Dear Miss Manners:
We contribute to a performing-arts series, and as a result we're occasionally invited to "thank you" or donor recognition events. The latest was an invitation to a recognition black-tie dinner at a cost to guests of $75 per person. With a tuxedo rental, this comes to about $200 a couple to be "thanked."
This is no small sum to us.
I realize that nonprofits may do "benefit" events where a high ticket price is actually a contribution, but our invitation makes clear that this is not the case. Is this an accepted practice that I've simply never encountered? I don't expect a fancy recognition dinner anyway -- it wouldn't be charity if I did. But I thought hosts were expected to provide for occasions within their means rather than asking guests to finance more lavish events. Aside from benefits, shouldn't nonprofit groups follow the same guideline?
The real question is how to respond. For the actual RSVP, obviously we can simply decline, and an explanation isn't required. But what might I say to an offhand inquiry of why we're not coming? And if I had an opportunity to make a gentle suggestion against this sort of event, how might I phrase it?
It is indeed common for charities to think that the way to thank their donors is to give them another opportunity to give. Now that they are required to write letters of acknowledgment for tax purposes, these inevitably contain less thanks than suggestions of going on to the next "level" of giving.
It is as if your nephew thanked you for giving him a bicycle by suggesting that next you should give him a motorcycle -- or that perhaps you would like to become a Grand Patron and give him a car. In regard to the dinner, it would be like his thanking you by making a restaurant reservation so you can treat yourself to a big dinner.
Miss Manners agrees that you should simply decline to assume the costs of the organization's thanking you. Should an opportunity present itself for you to discuss the matter, you could protest, "Oh, I want my charitable contributions to help others; I'm not going to spend it on congratulating myself."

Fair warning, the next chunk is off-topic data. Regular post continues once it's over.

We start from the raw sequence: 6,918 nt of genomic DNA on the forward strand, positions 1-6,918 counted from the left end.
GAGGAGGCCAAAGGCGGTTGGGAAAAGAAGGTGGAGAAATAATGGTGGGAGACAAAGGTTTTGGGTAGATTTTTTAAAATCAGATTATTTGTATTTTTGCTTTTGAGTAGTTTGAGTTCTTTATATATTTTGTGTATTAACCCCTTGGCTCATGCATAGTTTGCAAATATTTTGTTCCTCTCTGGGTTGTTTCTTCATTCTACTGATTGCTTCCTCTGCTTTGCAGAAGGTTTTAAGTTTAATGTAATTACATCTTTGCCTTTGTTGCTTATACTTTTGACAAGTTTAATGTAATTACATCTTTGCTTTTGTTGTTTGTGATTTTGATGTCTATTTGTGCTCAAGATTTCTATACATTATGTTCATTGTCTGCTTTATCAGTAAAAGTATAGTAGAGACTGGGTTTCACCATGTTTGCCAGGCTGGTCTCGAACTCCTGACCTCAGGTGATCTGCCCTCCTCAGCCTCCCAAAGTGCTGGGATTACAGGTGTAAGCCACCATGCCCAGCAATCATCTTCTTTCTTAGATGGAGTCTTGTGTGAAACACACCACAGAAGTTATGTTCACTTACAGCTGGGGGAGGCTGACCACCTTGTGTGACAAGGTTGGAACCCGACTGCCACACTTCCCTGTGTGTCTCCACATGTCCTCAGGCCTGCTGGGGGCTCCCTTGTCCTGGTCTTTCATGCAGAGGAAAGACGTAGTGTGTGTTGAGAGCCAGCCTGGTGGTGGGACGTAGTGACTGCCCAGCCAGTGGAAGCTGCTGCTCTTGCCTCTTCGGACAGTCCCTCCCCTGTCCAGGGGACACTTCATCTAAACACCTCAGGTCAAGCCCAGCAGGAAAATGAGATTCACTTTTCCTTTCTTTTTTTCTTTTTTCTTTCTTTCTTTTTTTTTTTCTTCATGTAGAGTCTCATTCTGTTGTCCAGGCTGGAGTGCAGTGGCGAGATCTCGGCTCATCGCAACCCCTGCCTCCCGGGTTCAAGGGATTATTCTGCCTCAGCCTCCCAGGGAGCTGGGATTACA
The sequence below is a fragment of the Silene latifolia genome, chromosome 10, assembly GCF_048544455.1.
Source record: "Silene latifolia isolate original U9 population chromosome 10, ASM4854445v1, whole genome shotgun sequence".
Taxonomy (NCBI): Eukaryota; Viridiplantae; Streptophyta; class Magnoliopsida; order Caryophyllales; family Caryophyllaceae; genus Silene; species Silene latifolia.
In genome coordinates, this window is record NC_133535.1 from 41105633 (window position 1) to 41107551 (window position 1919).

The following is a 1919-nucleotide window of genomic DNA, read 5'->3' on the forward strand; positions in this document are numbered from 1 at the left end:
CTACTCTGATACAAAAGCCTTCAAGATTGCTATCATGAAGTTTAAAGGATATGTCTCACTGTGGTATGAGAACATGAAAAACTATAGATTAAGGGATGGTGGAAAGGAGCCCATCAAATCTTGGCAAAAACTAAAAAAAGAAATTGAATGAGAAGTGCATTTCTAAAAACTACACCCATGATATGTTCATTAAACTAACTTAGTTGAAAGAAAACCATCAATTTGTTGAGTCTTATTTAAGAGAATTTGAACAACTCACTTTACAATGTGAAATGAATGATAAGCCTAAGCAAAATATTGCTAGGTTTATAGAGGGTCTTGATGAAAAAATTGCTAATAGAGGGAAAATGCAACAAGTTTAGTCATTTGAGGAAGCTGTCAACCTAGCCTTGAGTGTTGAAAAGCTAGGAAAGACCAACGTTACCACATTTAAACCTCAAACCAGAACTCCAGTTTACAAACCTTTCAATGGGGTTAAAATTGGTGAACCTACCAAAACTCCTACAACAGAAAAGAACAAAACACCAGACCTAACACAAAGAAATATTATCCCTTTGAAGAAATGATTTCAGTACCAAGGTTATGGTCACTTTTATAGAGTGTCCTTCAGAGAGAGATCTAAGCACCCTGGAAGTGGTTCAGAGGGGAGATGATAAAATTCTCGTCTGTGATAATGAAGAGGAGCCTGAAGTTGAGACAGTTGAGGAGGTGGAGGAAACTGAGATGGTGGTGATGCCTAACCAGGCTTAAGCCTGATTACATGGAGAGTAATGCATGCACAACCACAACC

Dear Miss Manners:
Please advise me on proper manners when eating lunch at a restaurant with business associates. I am a picky eater and often order an entree with several condiments left off. If my order is served incorrectly, I send it back until it's correct. Also, I often avoid eating the side dishes.
This feels unprofessional and often attracts comments from my colleagues. Am I being rude? Should I instead request that we go to restaurants where I like a larger percentage of the food?
Rude? No. Restaurants sell food as ordered, and if the order is not filled correctly, you may certainly send it back. What you choose not to eat should not be a matter of concern to others.
Had you asked Miss Manners whether you are being annoying, the answer would not be so reassuring. When people go out to eat together, they are not charmed to have to listen to endless negotiations over the food. Suggesting another restaurant, or finding something simple that you can eat without elaborate alterations, would be tactful.
Dear Miss Manners:
I have a last name that, when I introduce myself to strangers, inspires jokes. While not wanting to seem like a bad sport, I've spent my entire life hearing the same jokes and I am no longer amused. What is the appropriate response?
Not to be amused. Not even to pretend to be amused. Miss Manners has a firm rule against joking about people's names, but she is afraid that it is only when faced with a deadpan expression that people understand that this is neither as original nor as cute as they imagine.
Feeling incorrect? E-mail your etiquette questions to Miss Manners (who is distraught that she cannot reply personally) at MissManners@unitedmedia.com or mail to United Media, 200 Madison Ave., New York, N.Y. 10016.
(c)2005, Judith Martin